Which Mental Toughness Groups Do Your Athletes Belong To?

Which Mental Toughness Groups Do Your Athletes Belong To?

I wrote a piece a few weeks ago introducing The Sisu Quiz, a way to measure mental toughness. The Sisu Quiz was developed from a study that I carried out aptly named The Sisu Study which was published in early 2018.

The Sisu Study explained

The Sisu Study had two main goals. The first was to determine whether athletes can be grouped based on their level of mental toughness; think of it as The Myers-Briggs of mental toughness. The second aim was to better understand if mental toughness groups are associated with demographics, sports performance, and sports satisfaction.

The Sisu Study measured eight dimensions of mental toughness (MT): confidence, constancy, control, determination, visualization, positive cognition, self-belief, and self-confidence. If you’d like to learn more about the eight dimensions, my Training Peaks course is based on these dimensions and goes into great detail about each one.

I won’t bore you with all of the gory details of the analysis and results, but here are a few juicy tidbits.

Athletes can be classified by their level of mental toughness

I implemented a statistical technique that groups athletes who are most alike on the eight dimensions. This method essentially looks at the athlete’s score for all of the dimensions and then looks at another athlete’s scores for the dimensions and says “OK, you two have similar scores, let’s group you two together”. Then, it does that for all of the athletes in the study until all athletes have been assigned to a group. Once the statistical technique is finished doing its thing, each athlete ends up with a group number.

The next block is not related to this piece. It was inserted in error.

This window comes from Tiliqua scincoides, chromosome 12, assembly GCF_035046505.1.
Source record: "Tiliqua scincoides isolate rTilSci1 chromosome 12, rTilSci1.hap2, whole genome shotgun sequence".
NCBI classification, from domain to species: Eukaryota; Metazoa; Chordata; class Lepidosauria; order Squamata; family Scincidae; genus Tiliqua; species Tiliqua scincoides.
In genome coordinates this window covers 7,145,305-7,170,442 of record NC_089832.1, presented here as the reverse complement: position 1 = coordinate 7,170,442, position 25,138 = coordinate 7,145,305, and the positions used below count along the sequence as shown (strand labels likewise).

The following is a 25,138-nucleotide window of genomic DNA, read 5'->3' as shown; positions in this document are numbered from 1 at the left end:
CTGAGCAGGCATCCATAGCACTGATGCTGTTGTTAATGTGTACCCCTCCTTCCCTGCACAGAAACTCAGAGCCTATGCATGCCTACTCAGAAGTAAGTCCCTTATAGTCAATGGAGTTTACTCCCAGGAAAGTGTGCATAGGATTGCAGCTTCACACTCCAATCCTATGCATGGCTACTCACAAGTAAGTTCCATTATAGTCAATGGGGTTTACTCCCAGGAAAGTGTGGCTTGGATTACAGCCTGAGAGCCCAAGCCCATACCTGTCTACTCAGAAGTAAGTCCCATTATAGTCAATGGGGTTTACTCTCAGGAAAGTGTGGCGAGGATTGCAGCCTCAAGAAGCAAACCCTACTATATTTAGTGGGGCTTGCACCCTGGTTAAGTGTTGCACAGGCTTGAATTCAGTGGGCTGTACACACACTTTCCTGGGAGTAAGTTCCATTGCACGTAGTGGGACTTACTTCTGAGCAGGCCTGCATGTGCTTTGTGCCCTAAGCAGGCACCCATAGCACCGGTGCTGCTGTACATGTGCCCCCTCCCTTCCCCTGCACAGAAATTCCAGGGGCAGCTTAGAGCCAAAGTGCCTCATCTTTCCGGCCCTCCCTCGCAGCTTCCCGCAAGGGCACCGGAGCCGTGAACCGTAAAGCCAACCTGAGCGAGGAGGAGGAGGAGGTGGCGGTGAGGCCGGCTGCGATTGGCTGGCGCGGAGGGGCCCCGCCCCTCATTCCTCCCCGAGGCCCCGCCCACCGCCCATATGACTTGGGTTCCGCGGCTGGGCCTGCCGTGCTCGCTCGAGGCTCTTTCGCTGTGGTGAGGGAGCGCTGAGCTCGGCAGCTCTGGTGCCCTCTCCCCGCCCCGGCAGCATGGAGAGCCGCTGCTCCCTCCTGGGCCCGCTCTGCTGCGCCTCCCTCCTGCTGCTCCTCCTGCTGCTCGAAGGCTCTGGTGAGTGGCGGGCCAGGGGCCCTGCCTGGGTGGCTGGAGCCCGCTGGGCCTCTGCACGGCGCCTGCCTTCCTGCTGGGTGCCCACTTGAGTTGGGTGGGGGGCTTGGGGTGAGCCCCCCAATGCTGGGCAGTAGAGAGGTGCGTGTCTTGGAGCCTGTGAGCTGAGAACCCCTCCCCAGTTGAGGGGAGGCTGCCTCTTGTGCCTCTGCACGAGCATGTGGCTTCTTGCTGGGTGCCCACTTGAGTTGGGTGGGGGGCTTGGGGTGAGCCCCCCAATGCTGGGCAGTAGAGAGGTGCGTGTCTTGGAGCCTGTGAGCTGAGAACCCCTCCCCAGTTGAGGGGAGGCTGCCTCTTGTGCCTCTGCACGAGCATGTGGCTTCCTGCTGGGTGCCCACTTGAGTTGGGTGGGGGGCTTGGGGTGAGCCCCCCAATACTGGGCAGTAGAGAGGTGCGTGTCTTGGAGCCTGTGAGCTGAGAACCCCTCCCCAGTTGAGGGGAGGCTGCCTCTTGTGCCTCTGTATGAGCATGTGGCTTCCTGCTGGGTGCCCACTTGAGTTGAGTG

Three very distinct groups emerged which we named “High MT”, “Moderate MT”, and “Low MT”. How did we come up with these names? I’m glad you asked.

When you look at the average (mean) score for each dimension by group membership, you end up with a table that looks like this:

*modified for clarity, from:
Zeiger JS, Zeiger RS (2018) Mental toughness latent profiles in endurance athletes. PLoS ONE 13(2): e0193071. https://doi.org/10.1371/journal.pone.0193071

So, what’s really happening?

You can see a lot of things happening in this table.

First, the eight dimensions of measured mental toughness are on the far-left column. You can see the mean score for each group in the subsequent columns. When you look at the mean scores for each group, there are well-defined differences between groups. Notice that the High MT group showed the highest scores for all eight dimensions and the Low MT group showed the lowest scores across the board. And, the Moderate MT group? Well, they landed right in the middle.

Now, this doesn’t mean that an athlete can’t be high in six dimensions and low in two others. Because these are averages, there will be individual variations, but as a group, each category was very consistent.

A few interesting things appeared when looking at demographics and MT group membership. Females and younger athletes were overrepresented in the low MT group compared to males and older athletes. Athletes in the high MT group expressed more satisfaction with their performances and placed higher in their division.

These are important and actionable findings.

How to the implement Sisu results

You might wonder how to put the results of your athlete’s or your Sisu results into action. Here are a few ways to do so for each level of MT.